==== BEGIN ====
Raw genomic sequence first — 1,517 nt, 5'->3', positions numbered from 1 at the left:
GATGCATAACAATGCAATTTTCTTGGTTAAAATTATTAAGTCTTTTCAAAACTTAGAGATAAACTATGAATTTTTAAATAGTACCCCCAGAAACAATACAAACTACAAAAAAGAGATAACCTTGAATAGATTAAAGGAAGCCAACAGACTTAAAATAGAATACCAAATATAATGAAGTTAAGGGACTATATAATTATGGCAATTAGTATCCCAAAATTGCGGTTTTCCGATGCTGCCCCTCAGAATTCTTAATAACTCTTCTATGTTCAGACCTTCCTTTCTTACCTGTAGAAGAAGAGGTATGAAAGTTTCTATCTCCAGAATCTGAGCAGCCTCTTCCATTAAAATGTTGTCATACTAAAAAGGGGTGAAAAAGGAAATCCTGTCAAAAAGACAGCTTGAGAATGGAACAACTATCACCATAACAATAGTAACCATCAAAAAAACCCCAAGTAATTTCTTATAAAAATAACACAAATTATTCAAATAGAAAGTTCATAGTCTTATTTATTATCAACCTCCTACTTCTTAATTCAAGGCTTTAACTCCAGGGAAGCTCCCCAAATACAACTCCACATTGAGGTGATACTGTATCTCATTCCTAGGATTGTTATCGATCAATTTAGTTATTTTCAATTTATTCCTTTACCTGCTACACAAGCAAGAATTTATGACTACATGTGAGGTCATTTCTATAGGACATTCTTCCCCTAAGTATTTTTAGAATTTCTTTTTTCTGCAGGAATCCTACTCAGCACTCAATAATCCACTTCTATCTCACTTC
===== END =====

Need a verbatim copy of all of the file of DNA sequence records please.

Raw genomic sequence first — 1,517 nt, 5'->3', positions numbered from 1 at the left:
GATGCATAACAATGCAATTTTCTTGGTTAAAATTATTAAGTCTTTTCAAAACTTAGAGATAAACTATGAATTTTTAAATAGTACCCCCAGAAACAATACAAACTACAAAAAAGAGATAACCTTGAATAGATTAAAGGAAGCCAACAGACTTAAAATAGAATACCAAATATAATGAAGTTAAGGGACTATATAATTATGGCAATTAGTATCCCAAAATTGCGGTTTTCCGATGCTGCCCCTCAGAATTCTTAATAACTCTTCTATGTTCAGACCTTCCTTTCTTACCTGTAGAAGAAGAGGTATGAAAGTTTCTATCTCCAGAATCTGAGCAGCCTCTTCCATTAAAATGTTGTCATACTAAAAAGGGGTGAAAAAGGAAATCCTGTCAAAAAGACAGCTTGAGAATGGAACAACTATCACCATAACAATAGTAACCATCAAAAAAACCCCAAGTAATTTCTTATAAAAATAACACAAATTATTCAAATAGAAAGTTCATAGTCTTATTTATTATCAACCTCCTACTTCTTAATTCAAGGCTTTAACTCCAGGGAAGCTCCCCAAATACAACTCCACATTGAGGTGATACTGTATCTCATTCCTAGGATTGTTATCGATCAATTTAGTTATTTTCAATTTATTCCTTTACCTGCTACACAAGCAAGAATTTATGACTACATGTGAGGTCATTTCTATAGGACATTCTTCCCCTAAGTATTTTTAGAATTTCTTTTTTCTGCAGGAATCCTACTCAGCACTCAATAATCCACTTCTATCTCACTTC